United came back to win 3-2, Cristiano Ronaldo heading the winner in the 81st minute and everyone connected to the club loved it. Actually, maybe not Scholes, who continued to brood. Solskjær has won 90 matches in all competitions during his near three-year tenure and 16 have been thanks to goals in the last 10 minutes – with the vast majority coming right at the end. Where would Solskjær be without the late shows?
In one sense, it is the essence of United; the swashbuckling, the entertainment. There is no doubt that comeback wins, particularly those driven by late goals, are more special. And what is football if not to provide enjoyment, escapism? There was not too much of that at United under David Moyes, Louis van Gaal and José Mourinho. Savour the good times. Live for the moment.
It is the manager’s curse that when the team wins, it is because of the players and when they lose, it is on him. Solskjær has plenty of outstanding individuals but he has to enjoy a measure of credit for when he provides the platform for them to express themselves. Bruno Fernandes against Atalanta was a good example. The playmaker missed so many passes in the first half but he knew he had the backing to continue to take risks, to seek the moves that could turn the tide if they came off. This comes from Solskjær. It was Fernandes’s wonderful assist for Marcus Rashford that sparked the fightback. The Portuguese picked up a knock and is a doubt for Liverpool.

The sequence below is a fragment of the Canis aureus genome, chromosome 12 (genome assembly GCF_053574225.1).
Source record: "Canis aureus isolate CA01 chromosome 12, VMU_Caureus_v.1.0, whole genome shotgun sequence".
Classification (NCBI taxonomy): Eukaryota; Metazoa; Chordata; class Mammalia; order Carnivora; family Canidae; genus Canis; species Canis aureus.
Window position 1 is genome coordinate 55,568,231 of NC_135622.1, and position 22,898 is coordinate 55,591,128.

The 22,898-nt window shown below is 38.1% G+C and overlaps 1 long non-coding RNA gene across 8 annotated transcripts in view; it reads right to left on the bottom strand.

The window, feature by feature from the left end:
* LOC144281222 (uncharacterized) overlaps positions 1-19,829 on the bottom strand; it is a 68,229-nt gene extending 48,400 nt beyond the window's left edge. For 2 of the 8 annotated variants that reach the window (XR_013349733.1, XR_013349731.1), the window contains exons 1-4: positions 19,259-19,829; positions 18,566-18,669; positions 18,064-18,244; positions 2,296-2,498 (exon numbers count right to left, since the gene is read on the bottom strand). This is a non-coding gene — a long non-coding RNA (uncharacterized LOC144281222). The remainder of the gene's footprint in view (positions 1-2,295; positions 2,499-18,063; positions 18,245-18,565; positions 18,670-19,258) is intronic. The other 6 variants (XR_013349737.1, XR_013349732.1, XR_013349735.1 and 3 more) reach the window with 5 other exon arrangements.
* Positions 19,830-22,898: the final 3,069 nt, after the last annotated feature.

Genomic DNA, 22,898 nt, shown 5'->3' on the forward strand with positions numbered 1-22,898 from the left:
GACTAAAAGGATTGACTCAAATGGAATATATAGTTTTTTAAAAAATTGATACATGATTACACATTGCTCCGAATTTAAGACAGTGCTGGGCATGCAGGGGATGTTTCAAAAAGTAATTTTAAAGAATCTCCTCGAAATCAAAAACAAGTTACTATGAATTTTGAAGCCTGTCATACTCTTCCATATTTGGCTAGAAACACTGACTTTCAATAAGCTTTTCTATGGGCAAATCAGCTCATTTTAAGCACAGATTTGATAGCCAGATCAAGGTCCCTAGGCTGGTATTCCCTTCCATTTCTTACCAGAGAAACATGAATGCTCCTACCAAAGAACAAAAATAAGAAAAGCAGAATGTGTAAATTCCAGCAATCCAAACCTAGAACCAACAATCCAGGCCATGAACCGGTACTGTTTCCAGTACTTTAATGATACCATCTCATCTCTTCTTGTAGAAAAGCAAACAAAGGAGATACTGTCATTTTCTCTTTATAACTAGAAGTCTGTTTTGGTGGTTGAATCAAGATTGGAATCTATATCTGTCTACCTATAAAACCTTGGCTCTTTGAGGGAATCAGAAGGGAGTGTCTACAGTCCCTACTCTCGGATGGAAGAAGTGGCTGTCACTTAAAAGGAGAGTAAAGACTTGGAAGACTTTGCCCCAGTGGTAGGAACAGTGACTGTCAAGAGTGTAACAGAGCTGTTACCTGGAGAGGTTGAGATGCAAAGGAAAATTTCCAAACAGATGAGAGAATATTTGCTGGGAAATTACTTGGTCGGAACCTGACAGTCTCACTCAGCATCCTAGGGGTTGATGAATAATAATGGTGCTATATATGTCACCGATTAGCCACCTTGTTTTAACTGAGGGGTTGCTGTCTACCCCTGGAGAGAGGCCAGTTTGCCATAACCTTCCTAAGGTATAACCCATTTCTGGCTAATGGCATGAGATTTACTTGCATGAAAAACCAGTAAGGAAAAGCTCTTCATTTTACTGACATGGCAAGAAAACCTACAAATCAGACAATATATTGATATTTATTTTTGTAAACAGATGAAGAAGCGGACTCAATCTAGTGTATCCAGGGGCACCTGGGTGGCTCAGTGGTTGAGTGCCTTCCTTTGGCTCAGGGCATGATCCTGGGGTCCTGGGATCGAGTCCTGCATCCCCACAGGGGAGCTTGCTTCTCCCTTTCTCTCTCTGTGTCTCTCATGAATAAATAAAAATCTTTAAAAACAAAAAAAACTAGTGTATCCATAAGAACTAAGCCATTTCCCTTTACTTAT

United diehards are conflicted. They have a manager that they love, against whom they will not turn and who provides a promise of glory in the style that they seek. Liverpool are in freewheeling form and yet those United fans know that their team can carry the fight to them – if every player does his job. Maybe it is the hope that kills them.
Equally, the worry is that the glorious madness of the Solskjær era is not the basis for a consistent title push; that giving the opposition a head start or room to play is untenable. United have been too loose at the back for too long – they have kept one clean sheet in 20 attempts, with Harry Maguire and Luke Shaw not yet firing this season.
What supporters would give for a bit of control in games, a little comfort. It has been too erratic, with it being anyone’s guess which United will turn up. In possession against the deeper-sitting teams, they remain prone to running into brick walls; their patterns too predictable. Solskjær has had long enough to instil a discernible identity and many people remain unsure what that looks like. Or, if they do know, it is not what they want to see.
Solskjær was asked on Friday whether a repeat of the first-half performance from the Atalanta game would leave scope for a comeback against Liverpool. A pause. “Erm,” he said. A smile. And then a sidestep of the question. In other words, no. While a match has a pulse, Solsjkær and his players will believe.
“Late goals and comebacks are in our DNA,” he said. “It’s never give in – [the title of] Sir Alex’s documentary. We needed half-time against Atalanta to maybe push that belief a little more and hopefully it’s the end of a bad period for us. Teams always go through bad spells [United had lost four of seven before Wednesday] and good teams come together. If Atalanta was the start of something big – that’s what we hope.”